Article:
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African Health Sciences

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Outcome of caesarean section at the Edward Francis Small Teaching Hospital, Banjul The Gambia

Patrick Idoko, Matthew Anyanwu

Abstract


Background: Caesarean section is a very important procedure to decrease maternal and perinatal morbidity and mortality. Anecdotal evidence suggests that more than half of all caesarean sections done in The Gambia are done at the Edward Francis Small Teaching Hospital.

Objective: The aim of the study was to determine the caesarean section rate at the Edward Francis Small teaching Hospital. The study also aimed to determine the socio-demographic factors associated with caesarean section and maternal and fetal outcomes of caesarean section at the hospital.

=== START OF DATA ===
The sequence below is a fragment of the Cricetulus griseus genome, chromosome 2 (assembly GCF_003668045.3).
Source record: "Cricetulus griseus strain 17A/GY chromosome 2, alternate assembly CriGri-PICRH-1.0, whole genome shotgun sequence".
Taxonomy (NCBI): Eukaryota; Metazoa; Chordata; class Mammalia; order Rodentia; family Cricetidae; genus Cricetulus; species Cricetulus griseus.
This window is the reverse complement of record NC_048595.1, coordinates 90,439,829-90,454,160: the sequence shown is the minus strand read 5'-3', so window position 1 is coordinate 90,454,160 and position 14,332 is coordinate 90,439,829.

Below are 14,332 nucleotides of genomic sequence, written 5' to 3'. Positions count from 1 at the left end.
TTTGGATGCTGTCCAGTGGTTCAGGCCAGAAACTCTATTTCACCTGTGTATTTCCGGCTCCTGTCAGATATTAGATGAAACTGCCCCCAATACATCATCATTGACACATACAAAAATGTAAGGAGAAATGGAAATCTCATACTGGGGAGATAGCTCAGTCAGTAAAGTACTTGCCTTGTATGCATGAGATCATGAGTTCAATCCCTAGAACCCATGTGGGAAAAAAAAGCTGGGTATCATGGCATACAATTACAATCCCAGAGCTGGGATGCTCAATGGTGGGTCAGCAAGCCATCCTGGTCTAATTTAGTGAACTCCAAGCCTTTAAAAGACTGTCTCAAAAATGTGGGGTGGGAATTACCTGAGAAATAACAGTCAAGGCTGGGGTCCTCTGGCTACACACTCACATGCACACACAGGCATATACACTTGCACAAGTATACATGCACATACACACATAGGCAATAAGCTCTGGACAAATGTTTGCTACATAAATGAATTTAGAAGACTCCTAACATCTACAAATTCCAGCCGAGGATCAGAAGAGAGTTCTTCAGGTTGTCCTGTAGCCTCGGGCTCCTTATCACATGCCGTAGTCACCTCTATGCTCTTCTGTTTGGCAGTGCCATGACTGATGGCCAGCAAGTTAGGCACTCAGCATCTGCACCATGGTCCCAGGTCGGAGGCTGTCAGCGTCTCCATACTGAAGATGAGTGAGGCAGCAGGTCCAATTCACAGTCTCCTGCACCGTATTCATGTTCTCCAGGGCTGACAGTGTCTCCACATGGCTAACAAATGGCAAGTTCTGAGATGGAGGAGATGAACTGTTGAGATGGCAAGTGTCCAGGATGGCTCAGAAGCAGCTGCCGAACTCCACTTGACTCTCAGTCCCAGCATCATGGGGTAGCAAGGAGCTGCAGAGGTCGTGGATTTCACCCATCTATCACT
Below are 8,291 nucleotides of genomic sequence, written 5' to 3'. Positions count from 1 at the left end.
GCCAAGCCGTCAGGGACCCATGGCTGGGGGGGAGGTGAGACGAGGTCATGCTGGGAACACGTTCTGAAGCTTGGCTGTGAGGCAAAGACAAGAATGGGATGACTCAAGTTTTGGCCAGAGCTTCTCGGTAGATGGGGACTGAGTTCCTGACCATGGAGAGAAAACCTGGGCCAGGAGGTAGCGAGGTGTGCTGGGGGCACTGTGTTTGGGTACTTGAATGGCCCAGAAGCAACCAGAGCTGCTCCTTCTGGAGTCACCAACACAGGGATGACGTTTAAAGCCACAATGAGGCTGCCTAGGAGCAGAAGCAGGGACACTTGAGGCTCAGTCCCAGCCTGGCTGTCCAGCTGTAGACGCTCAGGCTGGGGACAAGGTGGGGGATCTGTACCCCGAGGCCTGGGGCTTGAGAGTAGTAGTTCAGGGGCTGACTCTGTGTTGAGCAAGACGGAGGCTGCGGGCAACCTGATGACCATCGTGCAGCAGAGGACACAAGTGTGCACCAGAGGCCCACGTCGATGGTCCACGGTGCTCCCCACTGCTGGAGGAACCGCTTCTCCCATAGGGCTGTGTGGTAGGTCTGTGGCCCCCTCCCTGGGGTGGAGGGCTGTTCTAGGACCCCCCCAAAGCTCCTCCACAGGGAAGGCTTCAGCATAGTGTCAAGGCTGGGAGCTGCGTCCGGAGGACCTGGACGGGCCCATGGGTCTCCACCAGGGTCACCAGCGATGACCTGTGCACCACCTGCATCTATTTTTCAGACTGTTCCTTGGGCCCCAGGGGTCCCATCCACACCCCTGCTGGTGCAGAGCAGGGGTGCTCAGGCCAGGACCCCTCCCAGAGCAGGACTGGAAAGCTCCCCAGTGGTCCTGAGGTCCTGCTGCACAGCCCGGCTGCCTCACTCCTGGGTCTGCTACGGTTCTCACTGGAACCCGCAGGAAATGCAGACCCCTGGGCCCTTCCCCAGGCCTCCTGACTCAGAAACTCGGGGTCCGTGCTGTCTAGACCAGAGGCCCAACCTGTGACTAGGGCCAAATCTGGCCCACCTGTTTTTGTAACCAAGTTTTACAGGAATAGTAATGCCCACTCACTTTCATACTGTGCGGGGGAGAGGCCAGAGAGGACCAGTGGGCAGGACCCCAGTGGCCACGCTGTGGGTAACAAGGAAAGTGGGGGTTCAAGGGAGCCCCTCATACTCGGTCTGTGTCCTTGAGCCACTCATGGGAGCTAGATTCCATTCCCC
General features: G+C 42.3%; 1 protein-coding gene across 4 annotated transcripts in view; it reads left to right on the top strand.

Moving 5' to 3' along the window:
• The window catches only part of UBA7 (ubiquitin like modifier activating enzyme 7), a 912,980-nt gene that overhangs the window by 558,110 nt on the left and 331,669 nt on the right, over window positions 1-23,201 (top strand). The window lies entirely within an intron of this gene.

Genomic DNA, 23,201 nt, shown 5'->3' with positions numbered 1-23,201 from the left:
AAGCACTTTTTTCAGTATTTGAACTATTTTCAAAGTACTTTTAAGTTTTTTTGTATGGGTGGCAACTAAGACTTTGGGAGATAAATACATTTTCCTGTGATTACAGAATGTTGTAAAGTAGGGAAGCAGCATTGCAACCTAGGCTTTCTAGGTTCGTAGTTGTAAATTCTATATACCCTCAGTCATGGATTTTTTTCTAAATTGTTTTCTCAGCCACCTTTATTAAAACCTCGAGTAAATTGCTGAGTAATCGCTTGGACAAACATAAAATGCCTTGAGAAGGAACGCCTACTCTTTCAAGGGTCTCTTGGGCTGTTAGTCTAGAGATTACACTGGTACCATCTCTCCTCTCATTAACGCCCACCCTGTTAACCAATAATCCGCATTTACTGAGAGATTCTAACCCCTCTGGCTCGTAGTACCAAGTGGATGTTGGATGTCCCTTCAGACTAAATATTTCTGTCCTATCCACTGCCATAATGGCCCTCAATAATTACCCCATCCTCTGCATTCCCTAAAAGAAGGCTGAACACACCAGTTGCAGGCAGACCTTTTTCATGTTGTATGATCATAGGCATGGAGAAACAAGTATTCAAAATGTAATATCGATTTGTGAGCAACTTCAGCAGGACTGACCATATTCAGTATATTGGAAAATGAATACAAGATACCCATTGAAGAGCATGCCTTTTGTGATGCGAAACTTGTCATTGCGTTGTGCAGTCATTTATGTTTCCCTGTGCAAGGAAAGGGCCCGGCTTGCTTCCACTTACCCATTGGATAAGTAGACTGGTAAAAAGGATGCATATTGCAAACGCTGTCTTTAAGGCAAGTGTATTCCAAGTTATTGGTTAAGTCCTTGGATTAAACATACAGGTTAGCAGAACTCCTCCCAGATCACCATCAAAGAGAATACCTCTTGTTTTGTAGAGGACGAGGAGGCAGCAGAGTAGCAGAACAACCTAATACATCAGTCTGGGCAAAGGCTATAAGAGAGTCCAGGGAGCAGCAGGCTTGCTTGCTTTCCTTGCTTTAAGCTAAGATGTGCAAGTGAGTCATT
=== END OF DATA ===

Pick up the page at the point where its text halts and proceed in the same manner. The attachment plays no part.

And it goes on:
Method: A retrospective review of all caesarean sections carried out at the Edward Francis Small Teaching Hospital from 1st January 2014 to 31st December 2014 was done. Data was extracted from patients’ record. Descriptive statistics was done using Epi Info 7 statistical software.

Results: The Caesarean section rate in the hospital is 24.0%. The commonest indications for caesarean section were previous caesarean section (20.6%) and cephalopelvic disproportion (20.2%). There were 21 maternal deaths (1.8%) and 71 fresh stillbirths (6.0%) in the study population.

Conclusion: About a quarter of all deliveries in the hospital were caesarean sections most of which were done as emergencies. The commonest indications for caesarean section were cephalopelvic disproportion and previous caesarean section.

Keywords: Caesarean section, Banjul The Gambia.




http://dx.doi.org/10.4314/ahs.v18i1.20
AJOL African Journals Online